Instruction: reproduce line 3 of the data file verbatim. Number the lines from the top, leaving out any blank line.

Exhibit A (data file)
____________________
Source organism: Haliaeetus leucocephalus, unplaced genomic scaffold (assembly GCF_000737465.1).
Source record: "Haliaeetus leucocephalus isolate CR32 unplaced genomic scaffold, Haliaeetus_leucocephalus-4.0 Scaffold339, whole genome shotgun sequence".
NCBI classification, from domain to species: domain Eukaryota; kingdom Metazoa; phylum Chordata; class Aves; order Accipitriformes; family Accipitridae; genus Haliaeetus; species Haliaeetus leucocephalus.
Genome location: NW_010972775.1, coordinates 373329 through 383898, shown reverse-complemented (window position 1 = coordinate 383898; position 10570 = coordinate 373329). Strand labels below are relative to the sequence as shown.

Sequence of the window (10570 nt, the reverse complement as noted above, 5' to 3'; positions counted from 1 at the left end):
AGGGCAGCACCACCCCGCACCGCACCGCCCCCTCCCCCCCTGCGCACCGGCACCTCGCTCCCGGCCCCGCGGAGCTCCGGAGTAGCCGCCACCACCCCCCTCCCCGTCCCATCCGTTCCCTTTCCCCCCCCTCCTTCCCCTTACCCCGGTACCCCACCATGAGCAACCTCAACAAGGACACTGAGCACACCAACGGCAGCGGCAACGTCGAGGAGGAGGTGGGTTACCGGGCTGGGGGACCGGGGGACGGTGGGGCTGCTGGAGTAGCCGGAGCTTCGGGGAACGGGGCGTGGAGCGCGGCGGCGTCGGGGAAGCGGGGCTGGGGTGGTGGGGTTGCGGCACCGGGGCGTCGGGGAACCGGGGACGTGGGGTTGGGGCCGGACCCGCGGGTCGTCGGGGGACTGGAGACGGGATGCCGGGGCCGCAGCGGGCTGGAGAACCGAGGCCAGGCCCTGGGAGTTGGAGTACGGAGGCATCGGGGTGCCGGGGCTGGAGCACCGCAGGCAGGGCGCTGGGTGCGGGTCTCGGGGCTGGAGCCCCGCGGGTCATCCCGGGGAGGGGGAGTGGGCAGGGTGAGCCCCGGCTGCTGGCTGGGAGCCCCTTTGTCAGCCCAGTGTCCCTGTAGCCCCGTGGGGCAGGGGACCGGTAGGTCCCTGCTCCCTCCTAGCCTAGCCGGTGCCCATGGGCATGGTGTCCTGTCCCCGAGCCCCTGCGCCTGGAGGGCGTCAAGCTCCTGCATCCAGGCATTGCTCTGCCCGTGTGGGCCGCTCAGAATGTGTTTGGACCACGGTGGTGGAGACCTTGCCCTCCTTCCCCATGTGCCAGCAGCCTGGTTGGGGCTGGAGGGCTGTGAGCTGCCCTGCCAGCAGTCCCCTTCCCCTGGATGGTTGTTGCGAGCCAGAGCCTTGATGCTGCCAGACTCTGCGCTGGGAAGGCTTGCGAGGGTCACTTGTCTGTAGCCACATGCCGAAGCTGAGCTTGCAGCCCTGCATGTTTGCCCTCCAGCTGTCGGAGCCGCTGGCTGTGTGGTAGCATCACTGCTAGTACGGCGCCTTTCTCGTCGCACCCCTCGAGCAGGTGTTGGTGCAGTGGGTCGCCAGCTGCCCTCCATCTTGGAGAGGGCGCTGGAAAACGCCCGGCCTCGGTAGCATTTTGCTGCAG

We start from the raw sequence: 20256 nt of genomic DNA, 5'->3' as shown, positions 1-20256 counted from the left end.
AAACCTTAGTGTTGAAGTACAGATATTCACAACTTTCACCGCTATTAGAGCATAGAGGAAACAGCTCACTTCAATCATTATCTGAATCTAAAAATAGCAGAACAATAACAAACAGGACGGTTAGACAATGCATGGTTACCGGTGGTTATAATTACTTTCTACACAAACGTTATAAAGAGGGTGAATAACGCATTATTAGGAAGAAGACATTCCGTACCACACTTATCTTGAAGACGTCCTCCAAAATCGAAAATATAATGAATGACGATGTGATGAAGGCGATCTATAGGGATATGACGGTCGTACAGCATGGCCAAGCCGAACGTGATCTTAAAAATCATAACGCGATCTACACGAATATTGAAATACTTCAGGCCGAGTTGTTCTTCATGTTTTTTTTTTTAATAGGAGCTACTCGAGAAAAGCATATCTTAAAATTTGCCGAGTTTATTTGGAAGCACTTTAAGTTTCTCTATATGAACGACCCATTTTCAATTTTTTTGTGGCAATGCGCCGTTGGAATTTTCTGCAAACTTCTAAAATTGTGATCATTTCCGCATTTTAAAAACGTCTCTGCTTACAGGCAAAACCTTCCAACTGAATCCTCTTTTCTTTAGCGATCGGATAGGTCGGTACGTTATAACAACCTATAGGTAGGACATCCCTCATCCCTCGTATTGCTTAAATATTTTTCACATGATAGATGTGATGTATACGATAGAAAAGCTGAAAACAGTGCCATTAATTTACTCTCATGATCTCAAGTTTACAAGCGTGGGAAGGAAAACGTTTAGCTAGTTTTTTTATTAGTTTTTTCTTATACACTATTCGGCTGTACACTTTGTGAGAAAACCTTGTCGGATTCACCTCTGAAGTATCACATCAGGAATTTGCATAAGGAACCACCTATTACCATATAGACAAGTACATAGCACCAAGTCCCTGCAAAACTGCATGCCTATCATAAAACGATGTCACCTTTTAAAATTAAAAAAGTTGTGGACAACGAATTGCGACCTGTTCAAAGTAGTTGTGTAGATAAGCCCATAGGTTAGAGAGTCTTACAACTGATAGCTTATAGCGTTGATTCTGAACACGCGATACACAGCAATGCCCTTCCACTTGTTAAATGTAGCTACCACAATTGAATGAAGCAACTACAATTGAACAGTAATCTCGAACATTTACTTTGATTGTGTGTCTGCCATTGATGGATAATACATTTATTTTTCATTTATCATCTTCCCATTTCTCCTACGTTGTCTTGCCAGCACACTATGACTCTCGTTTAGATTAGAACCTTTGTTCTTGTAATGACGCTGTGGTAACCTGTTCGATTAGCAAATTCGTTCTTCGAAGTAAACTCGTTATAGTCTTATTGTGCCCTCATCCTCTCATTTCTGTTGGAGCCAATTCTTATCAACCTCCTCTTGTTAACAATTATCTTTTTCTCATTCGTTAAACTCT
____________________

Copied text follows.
NCBI classification, from domain to species: domain Eukaryota; kingdom Metazoa; phylum Chordata; class Aves; order Accipitriformes; family Accipitridae; genus Haliaeetus; species Haliaeetus leucocephalus.